Angelina Jolie's World War II film Unbroken tells the story of a former American veteran who spent two years in various Japanese prison camps and later forgave his captors. However, her upcoming film has drawn outrage in Japan.
That's because right-wing nationalist groups in the Asian country are incensed at the depiction of the torture used against Olympic runner and Christian convert Louis Zamperini, labeling Jolie as a racist. According to Julian Ryall of The Telegraph, Japanese nationalists have called for Jolie to be banned from entering the country because she has defamed Japan.
"It's pure fabrication," Hiomichi Moteki told the Telegraph. "If there is no verification of the things he said, then anyone can make such claims."
Moteki, the secretary general of a nationalist pressure group called the Society for the Dissemination of Historical Fact, added that the movie "has no credibility and is immoral."
Japanese nationalists have objected to the depictions of Zamperini's treatment at the hands of prison guards in the 2010 nonfiction book by Laura Hillenbrand entitled Unbroken: A World War II Story of Survival, Resilience and Redemption; Jolie based her film on that book's contents. According to The Telegraph, they were particularly enraged at descriptions in the book of prisoners-of-war being "beaten, burned, stabbed or clubbed to death, shot, beheaded, killed during medical experiments or eaten alive in ritual acts of cannibalism."
Ryall reported that based on comments from social media, posters have accused Jolie, who directed the film, of "racial discrimination," while others called for protests at cinemas that decide to show the film. A petition on Change.org, which has attracted more than 8,000 signatures, demanded that Jolie halt distribution of the film on grounds that it is "contradictory to the facts," labeling her as a "demon."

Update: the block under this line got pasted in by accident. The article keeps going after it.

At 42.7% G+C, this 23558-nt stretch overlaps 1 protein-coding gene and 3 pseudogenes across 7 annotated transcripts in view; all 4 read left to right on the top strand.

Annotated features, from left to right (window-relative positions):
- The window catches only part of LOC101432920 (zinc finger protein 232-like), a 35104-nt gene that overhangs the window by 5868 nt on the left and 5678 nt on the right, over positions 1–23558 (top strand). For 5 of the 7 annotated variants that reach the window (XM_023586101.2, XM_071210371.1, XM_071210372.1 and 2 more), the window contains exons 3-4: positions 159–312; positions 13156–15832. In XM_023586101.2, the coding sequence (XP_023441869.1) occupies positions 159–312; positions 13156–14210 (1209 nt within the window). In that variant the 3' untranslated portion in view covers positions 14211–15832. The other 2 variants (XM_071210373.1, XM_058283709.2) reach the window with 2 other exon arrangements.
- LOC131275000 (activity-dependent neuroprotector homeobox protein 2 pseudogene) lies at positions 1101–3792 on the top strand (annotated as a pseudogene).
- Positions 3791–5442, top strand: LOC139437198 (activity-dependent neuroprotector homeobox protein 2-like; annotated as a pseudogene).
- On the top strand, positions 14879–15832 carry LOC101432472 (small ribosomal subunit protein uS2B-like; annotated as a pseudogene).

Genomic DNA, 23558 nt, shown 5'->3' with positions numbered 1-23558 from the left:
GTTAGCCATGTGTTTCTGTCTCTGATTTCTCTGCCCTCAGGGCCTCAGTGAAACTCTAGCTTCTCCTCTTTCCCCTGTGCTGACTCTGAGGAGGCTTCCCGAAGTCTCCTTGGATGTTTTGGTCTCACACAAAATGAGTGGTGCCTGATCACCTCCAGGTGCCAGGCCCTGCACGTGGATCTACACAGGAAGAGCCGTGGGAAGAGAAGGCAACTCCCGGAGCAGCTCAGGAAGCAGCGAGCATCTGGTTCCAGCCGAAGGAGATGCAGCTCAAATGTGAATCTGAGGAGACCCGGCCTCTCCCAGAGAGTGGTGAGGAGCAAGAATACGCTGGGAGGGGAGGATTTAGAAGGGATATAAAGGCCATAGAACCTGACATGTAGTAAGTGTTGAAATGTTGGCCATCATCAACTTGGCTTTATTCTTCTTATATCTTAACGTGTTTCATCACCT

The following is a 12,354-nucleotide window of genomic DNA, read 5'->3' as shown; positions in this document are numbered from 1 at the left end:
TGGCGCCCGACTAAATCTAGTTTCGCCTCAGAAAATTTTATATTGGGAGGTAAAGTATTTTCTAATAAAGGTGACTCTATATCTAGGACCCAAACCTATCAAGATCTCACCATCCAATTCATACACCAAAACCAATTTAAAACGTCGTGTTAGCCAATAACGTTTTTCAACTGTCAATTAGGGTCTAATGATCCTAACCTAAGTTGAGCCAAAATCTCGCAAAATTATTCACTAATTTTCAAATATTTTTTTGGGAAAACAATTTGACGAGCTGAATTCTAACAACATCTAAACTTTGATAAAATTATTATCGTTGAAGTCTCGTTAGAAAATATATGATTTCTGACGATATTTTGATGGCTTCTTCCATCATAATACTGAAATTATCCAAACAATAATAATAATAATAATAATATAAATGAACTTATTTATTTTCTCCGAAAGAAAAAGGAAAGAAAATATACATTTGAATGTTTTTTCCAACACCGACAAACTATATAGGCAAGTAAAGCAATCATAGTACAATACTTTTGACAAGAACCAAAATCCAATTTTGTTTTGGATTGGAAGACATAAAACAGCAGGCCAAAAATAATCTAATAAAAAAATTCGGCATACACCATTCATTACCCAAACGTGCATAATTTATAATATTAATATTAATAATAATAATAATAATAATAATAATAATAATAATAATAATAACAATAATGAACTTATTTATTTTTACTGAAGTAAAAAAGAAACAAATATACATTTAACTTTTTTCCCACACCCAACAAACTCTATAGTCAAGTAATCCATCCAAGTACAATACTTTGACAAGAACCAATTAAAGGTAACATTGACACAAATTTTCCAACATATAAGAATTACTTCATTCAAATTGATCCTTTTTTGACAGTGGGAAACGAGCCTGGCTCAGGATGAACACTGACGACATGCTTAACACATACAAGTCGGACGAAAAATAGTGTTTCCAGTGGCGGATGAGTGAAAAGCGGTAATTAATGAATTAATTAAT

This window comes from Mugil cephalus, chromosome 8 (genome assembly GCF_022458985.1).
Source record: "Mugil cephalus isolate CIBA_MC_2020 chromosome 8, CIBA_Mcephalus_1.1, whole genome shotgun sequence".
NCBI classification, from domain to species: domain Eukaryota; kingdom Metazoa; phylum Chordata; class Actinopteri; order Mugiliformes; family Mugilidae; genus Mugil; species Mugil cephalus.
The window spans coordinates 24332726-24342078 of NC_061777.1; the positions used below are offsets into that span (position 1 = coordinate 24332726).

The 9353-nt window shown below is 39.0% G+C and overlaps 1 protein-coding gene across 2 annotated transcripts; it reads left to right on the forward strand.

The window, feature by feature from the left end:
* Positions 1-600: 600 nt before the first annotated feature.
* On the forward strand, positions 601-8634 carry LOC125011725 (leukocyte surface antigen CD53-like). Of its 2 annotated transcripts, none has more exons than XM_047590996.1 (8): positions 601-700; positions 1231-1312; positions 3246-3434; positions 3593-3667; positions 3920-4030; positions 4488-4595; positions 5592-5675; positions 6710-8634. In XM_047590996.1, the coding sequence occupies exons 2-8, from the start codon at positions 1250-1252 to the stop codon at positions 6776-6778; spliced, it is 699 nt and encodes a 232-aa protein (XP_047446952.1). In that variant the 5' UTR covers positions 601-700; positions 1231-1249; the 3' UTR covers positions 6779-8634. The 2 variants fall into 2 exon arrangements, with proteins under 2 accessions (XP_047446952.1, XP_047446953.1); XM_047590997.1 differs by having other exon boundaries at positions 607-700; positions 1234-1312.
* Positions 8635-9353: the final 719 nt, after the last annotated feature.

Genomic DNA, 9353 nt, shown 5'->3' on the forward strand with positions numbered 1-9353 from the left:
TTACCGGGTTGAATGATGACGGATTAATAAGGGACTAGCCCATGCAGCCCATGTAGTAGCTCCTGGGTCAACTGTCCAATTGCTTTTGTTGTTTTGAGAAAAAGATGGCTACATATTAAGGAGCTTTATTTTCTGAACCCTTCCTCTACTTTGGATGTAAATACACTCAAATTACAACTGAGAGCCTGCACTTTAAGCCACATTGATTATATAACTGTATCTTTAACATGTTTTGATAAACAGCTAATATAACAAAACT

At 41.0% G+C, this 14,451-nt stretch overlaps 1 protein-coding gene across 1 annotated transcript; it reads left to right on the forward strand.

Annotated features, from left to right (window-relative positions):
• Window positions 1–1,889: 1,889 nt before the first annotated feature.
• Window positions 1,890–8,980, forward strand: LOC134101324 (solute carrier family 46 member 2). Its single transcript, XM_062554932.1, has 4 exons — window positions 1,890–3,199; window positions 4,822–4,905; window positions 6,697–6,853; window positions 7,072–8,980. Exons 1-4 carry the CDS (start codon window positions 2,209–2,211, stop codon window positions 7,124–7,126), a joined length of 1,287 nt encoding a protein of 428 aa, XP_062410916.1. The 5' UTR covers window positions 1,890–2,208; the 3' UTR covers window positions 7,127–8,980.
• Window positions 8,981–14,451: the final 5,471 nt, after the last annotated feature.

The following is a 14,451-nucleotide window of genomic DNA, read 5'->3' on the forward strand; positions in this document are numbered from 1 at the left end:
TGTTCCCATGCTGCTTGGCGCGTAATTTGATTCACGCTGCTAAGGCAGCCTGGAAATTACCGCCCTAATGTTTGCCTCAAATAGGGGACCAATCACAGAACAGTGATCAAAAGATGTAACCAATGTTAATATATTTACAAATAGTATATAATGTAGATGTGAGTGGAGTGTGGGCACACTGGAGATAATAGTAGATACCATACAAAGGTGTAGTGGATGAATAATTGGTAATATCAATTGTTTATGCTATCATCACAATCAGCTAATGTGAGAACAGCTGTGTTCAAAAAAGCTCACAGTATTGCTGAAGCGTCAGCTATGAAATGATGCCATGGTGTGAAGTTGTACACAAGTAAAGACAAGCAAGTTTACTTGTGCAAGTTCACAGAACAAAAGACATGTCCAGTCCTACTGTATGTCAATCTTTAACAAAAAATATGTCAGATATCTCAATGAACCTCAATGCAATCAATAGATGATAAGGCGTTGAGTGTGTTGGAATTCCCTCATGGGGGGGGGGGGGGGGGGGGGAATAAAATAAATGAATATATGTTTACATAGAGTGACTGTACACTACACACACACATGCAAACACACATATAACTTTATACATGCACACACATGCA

Mindy Kotler, director of Asia Policy Point, thinks that it's time for Japan to face up to its brutal imperial past. She and other activists have said that criticizing Unbroken has taken "denier-history to a new level."
"Further, there is plenty of documentation on the abuse and tortures inflicted upon POWs," Kotler said. "There is also plenty of eyewitness and forensic evidence of Japanese cannibalism of prisoners as well of fellow soldiers."
Kotler adds that discrediting POW testimony "is an important step toward discrediting the war crimes trials," noting that much of the war crimes trials focused on atrocities committed against POWs. She thinks that it would be "outrageous and reprehensible to deny what happened to Louis Zamperini."
"It will not be something that the US government will be able to ignore," Kotler said. "Both the San Francisco Peace Treaty, which is predicated on acceptance of the Tokyo War Crimes Tribunal, and the honor of American veterans need to be defended."
According to Ethan Sacks of New York Daily News, the emotionally tough scenes that inflamed Japanese nationalists are based on Zamperini's own account as described in his biography. The actor who portrayed the infamous Imperial officer Mutsuhiro Watanabe, Japanese pop star Miyavi, noted that he was devastated by the experience of filming the brutal camp scenes.
"It was awful torture for me to hate the other actors," Miyavi said. "I had to have hatred for them. When I had to beat them, I had to think about protecting my family."
Miyavi wanted "to put humanity" in his role, adding that although Mutsuhiro was "both crazy and sadistic," the Imperial officer was "also weak and traumatized."
As for Zamperini himself, who died in July, the New York Daily News mentioned that his hellish ordeal as a POW at the hands of the Japanese Imperial Army lasted until V-J Day in August 1945.